News: Let’s Do It! Japan leader is raising awareness in already ‘trash-free’ country

If you have ever visited Japan you know how difficult it is to spot a trash on the street. At the World Cup it became news that Japanese football fans cleaned after themselves and other people after the match. Takao Asai, the Japan leader of Let’s Do It!, however, points out that his country has […]

If you have ever visited Japan you know how difficult it is to spot a trash on the street. At the World Cup it became news that Japanese football fans cleaned after themselves and other people after the match. Takao Asai, the Japan leader of Let’s Do It!, however, points out that his country has a huge trash issue which many people don’t realise. The land may be clean, but the situation is not that good with the sea and rivers. Japan is taking part in World Cleanup Day to spread the word and getting Japanese people interested in environmental issues.

As a Japanese person it seems to me that Japanese streets are already too clean to do a clean-up…
That is true, indeed. I agree that Japan has a high standard of manner when it comes to cleaning. We don’t really see any garbage in public. But this time, we are not aiming just to clean up the streets. We are focusing on spreading the word about World Cleanup Day and getting Japanese people interested in environmental issues, which I think still has a long way to go.

What kind of environmental issues does Japan have?
Japan actually has a lot of invisible garbage issues. Yes, there is a little garbage that you can spot on the street, but what about the sea or rivers? Actually we have a lot of garbage, especially plastic garbage swimming in the sea and in rivers. There is a research that says the sea around Japan has 27 times higher concentration of micro-plastics compared to the average of the world.

That is so high.
Yes. But it is very difficult to notice such an issue, as most of the Japanese people think Japan is a clean country. It is clean as to the land, indeed, but if you take closer look on the sea or rivers, the picture is not that beautiful at all. Also, we have a problem of frequent usage of plastics. For example, when you buy things in Japan, they often come with unnecessary amount of plastic packaging. I think the education about cleaning in Japan has been quite successful, judging from the manner of people, but we still need to raise awareness about plastic garbage and especially garbage in the sea.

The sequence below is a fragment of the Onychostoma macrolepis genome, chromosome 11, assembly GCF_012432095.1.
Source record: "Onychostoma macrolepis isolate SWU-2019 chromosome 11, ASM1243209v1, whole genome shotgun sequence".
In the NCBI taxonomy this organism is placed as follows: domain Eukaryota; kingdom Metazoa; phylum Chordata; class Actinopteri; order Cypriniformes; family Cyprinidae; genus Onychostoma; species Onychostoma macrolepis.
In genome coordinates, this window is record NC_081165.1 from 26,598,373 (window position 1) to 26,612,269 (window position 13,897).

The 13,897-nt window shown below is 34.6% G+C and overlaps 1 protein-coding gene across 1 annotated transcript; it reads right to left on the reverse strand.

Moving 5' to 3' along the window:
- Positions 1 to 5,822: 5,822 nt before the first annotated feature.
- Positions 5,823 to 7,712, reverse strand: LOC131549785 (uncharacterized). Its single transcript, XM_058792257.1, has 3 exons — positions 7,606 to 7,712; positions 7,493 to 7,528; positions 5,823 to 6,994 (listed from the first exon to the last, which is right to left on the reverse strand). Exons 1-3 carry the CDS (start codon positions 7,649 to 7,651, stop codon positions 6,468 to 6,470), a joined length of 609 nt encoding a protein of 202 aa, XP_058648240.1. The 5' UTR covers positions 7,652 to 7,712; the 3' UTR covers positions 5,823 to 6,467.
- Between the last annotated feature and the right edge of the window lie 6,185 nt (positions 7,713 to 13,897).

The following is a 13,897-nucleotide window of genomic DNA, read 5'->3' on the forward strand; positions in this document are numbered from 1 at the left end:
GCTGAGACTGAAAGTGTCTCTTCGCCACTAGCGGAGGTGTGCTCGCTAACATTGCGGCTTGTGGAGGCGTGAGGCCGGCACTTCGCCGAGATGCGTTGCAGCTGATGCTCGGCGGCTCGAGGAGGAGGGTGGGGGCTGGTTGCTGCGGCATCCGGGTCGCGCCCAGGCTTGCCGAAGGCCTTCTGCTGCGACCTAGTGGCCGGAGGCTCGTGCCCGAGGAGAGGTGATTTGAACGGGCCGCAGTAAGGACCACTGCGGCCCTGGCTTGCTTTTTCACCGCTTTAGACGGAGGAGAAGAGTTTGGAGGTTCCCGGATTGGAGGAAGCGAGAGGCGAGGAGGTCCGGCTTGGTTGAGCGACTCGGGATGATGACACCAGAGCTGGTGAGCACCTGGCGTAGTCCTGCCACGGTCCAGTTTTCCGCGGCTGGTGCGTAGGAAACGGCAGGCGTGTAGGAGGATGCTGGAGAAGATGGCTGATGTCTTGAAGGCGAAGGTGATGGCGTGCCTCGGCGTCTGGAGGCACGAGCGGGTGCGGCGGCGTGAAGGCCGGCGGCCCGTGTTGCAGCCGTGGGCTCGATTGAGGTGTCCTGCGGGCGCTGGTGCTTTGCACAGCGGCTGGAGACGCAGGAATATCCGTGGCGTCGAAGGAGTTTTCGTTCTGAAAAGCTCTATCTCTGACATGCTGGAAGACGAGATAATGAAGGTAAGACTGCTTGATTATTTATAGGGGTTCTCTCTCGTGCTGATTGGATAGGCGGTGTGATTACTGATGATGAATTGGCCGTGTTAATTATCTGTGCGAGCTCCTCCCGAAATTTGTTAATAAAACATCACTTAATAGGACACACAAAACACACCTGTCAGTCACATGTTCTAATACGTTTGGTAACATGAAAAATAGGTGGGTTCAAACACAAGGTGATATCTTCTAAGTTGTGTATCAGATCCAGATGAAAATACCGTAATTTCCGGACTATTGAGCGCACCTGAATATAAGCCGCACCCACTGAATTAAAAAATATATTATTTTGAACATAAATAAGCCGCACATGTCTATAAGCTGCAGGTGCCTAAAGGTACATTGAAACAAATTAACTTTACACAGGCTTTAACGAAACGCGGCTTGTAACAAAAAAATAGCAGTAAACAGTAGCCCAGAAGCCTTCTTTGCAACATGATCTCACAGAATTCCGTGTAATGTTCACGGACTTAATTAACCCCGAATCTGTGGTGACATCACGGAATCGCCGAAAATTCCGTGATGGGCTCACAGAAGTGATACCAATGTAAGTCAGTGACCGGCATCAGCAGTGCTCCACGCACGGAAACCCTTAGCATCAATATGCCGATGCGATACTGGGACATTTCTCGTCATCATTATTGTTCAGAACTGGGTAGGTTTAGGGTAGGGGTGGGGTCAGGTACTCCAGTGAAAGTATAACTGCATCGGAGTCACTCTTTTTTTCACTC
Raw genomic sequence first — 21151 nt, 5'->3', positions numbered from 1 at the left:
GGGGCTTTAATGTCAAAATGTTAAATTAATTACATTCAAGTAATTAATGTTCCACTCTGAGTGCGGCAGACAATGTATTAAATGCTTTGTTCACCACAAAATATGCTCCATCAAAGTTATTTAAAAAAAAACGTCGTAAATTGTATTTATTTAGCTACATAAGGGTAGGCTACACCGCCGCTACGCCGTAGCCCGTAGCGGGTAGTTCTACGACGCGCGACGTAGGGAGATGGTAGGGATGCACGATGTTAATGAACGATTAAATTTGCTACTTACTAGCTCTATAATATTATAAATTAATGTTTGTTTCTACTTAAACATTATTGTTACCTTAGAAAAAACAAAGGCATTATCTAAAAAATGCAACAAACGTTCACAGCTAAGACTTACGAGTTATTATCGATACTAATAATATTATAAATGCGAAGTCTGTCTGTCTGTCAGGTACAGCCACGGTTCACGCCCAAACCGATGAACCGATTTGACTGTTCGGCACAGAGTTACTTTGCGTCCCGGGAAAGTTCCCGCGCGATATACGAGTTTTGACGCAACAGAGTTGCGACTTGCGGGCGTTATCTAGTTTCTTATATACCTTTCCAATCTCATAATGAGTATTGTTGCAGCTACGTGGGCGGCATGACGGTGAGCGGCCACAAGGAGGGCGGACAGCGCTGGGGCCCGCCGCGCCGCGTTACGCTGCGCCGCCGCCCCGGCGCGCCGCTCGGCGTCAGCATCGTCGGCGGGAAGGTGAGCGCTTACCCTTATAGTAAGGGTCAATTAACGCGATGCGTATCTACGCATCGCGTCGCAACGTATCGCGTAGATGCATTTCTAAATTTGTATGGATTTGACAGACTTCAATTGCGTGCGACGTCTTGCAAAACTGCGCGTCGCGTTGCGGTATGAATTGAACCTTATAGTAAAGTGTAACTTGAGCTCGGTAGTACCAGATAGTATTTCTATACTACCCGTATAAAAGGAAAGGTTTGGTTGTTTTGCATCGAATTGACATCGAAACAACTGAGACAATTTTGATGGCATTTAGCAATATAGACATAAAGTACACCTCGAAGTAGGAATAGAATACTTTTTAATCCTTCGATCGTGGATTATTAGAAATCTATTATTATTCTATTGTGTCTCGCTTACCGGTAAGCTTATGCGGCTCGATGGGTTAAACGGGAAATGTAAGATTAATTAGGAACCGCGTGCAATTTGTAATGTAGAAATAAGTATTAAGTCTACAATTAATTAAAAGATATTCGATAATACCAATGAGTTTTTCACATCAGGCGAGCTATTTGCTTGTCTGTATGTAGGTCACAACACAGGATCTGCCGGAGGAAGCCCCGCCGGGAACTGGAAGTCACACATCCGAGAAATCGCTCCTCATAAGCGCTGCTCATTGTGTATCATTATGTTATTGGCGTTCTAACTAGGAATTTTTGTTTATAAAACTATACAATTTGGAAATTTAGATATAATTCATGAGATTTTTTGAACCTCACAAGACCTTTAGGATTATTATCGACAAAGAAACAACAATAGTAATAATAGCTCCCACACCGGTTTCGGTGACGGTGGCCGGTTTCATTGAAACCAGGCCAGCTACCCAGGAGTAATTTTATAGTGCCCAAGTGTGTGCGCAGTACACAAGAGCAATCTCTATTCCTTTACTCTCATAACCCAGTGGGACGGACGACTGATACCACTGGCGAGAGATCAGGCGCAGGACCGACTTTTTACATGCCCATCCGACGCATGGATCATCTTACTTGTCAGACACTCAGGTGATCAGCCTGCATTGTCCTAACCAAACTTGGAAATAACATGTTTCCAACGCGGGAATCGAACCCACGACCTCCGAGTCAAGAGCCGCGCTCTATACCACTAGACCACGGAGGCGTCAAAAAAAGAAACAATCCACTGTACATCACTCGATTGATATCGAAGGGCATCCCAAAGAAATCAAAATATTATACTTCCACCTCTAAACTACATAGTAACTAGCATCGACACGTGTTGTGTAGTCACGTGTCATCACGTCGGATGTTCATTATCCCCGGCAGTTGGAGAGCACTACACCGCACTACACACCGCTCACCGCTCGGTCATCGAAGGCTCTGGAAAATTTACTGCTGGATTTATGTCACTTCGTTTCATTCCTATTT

When did all those environmental issues become so important for you?
I would say that since I was a child. Environmental issues have always meant a lot to me. I grew up in an area where one of the most damaging water pollution in Japan had happened. A metal mining company threw cadmium away into the river, and people who ate rice made with that water got an itai-itai disease (it hurts-it hurts disease) which made bones really weak and the people had tremendous pain from it. When I was born, that pollution and the disease were already widely known. So for me, environmental issues are something that took naturally interest in me.

How did you start leading Word Cleanup Day in Japan?
At first, when my friend, the leader of World Cleanup Day in Taiwan, introduced me the movement, I was not very interested in it, to be honest. There are already tons of organisations and groups that locally do clean-ups in Japan, so I didn’t see the point of creating another group for the same purpose. However, what attracted me eventually about World Cleanup Day is its concept: if 5 per cent of people participate all over the world, we can change the world together. Many of those clean-up groups in Japan tend to operate separately. As to the World Cleanup Day, I love the idea of getting people from different countries to do the clean-up together on the same day.  That can impact more people than when we do it on our own.

How many people are involved with the World Cleanup Day in Japan?
Around 2000 people will participate on September the 15th. We have also been creating partnership with some environmental organisations, and their responses have been very supportive. They are especially impressed by how Estonia, a small country, started such a global movement. We are also considering continuing with the movement, not just one day action. This is just an idea right now, but we would like to educate more Japanese people or local governments on plastic garbage problems.

Doing all that, what motivates you the most?
For me that process itself is motivating. Connecting with people who are interested in solving the garbage problem and also getting more people involved. Also, the movement itself is very motivating for me. I am not sure how big this all can be, but I am confident it will have a positive impact on the planet.

Is there anything that has suprised you while preparing for the World Cleanup Day?
It was shocking for me to know that Estonia with a population of 1.3 million people started such a big global movement with as many as 150 countries participating. When I tell people about World Cleanup Day and mention that Estonia started it, everyone is impressed how big this is now. Especially in Japan, where we have an image of Estonia as an IT country. So, this is something we couldn’t imagine from Estonia. Also, I like how Estonian leaders of WCD let every country take their own initiative. I can see that people from any countries really enjoy participating.

Yumiko Kijima